In November, a video posted online showed an American climber visiting Sweden blowtorching holds on some boulders to dry them after a recent rain. A handful of Internet message boards and comments sections blew up with criticism, calling the climber, Carlo Traversi, a “dick,” “idiot,” “moron,” “choad,” and “wanker,” among other names. One person went so far as to say,
Carlo will be locking his doors at night from now on, looks like there is a lynch mob forming online.
Traversi later apologized on his blog and admitted that blowtorching holds isn’t good for the rock and he had made a mistake, going along with his local hosts’ advice when they handed him a blowtorch. In the post, he posited that the amount of negative communication on climbing websites worldwide was increasing, and asked, “As a climbing culture, supposedly more connected than ever via the internet, how have we progressed to the point of being so quick to judge and ridicule others, whom we’ve never met, purely from information gathered from blogs and videos?”
That’s a valid question, and not just for climbers.
If we get bad service at a restaurant, if a baby cries too much during our flight from Chicago to L.A., if we don’t like someone’s performance on The Voice, we tell Facebook and Twitter. This is our contribution to the world. At least when it’s not election season. Remember that time your friend said, “Well, I was going to vote for Presidential Candidate X, but then I read a very snarky, viciously-worded post on Facebook by someone I haven’t seen in 12 years, and I magically decided to vote for Candidate Y”? Me neither. Do you ever wonder if we’re waking up in the morning, looking in the mirror as we brush our teeth, trying to get fired up to say negative shit on the Internet? “OK, Tuesday, here we go, I’m going to drop the kids off, get to the office, turn on my computer, and start an argument with someone!”
As Carlo Traversi points out, the Internet isn’t making us more connected, it’s making our interactions less personal. We say things online we’d never say to someone standing behind us at the post office, or at the next table at a coffee shop. We forget that no one wants to hang out with a venomous, mouthy asshole who has nothing but bad things to say about everyone. And sometimes, we become that person online.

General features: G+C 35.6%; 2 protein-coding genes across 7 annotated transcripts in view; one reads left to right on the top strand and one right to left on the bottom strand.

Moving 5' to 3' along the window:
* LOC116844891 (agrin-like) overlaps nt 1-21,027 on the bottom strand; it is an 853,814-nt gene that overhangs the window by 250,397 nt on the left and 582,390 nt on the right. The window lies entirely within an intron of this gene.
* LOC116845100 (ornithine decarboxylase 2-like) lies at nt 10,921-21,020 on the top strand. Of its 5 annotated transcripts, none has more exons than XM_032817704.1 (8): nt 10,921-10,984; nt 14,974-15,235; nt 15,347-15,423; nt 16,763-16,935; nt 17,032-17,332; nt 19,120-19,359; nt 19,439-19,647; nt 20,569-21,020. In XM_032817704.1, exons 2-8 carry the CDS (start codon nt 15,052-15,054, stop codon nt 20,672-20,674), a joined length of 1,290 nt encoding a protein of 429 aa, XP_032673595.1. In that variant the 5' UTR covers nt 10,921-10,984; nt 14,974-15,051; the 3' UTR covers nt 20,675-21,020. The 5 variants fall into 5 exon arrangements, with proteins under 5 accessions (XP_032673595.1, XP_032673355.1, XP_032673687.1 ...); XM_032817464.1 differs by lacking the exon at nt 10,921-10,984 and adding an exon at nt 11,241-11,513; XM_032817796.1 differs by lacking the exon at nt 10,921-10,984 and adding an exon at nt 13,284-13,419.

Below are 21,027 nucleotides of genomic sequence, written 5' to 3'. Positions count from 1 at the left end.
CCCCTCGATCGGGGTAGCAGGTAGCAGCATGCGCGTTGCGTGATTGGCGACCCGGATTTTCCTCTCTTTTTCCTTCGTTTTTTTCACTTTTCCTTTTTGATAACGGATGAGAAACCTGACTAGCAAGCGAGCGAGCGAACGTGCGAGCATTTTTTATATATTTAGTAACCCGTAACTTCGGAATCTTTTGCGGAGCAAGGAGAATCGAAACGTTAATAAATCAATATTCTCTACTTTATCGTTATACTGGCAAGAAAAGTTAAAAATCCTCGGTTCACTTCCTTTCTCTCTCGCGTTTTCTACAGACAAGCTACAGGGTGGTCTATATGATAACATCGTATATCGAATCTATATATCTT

We can find plenty of targets for our anger: Lance Armstrong, those guys who chopped the bolts on the Compressor Route, that person on MTBR who doesn’t think tubeless is the way to go, the guy on MountainProject who asks for advice, the guy on MountainProject who gives the other guy advice we don’t agree with. But are we really angry at that person we don’t know, or are we just frustrated with something else in our lives?
We sometimes joke that the Internet is one-third Facebook, one-third porn, and one-third cats. As far as cats go, I have a fairly low daily viewing requirement, but I think most of us would rather see a dozen photos of someone’s cat than their vitriol. Give me photos of cats, dogs, of your kids with birthday cake smeared on their face, of sunsets, dirty jokes, things your co-worker said, links to your new favorite band’s video, inspirational quotes, funny things, things that make me think, the good shit. Because there’s plenty of it out there, if you choose to focus on it. You can be the person who’s never happy with their latte, or the person who high-fives the barista every morning. Or the person who buys coffee for the next person in line, too. You can be angry that your favorite team lost, or happy you got the chance to watch the game with your son.
Over the past few weeks, a SoulPancake film called “A Pep Talk from Kid President” has gotten more than 10 million views on YouTube. Kid President — who in real life has osteogenesis imperfecta, a condition that causes extremely brittle bones that fracture easily — says, “We can cry about it, or we can dance about it,” and reminds us that it’s everyone’s duty to give the reason a world to dance.
Perhaps more importantly, Kid President asks, “What will you create that will make the world awesome?”
[cartoon by XKCD.com]
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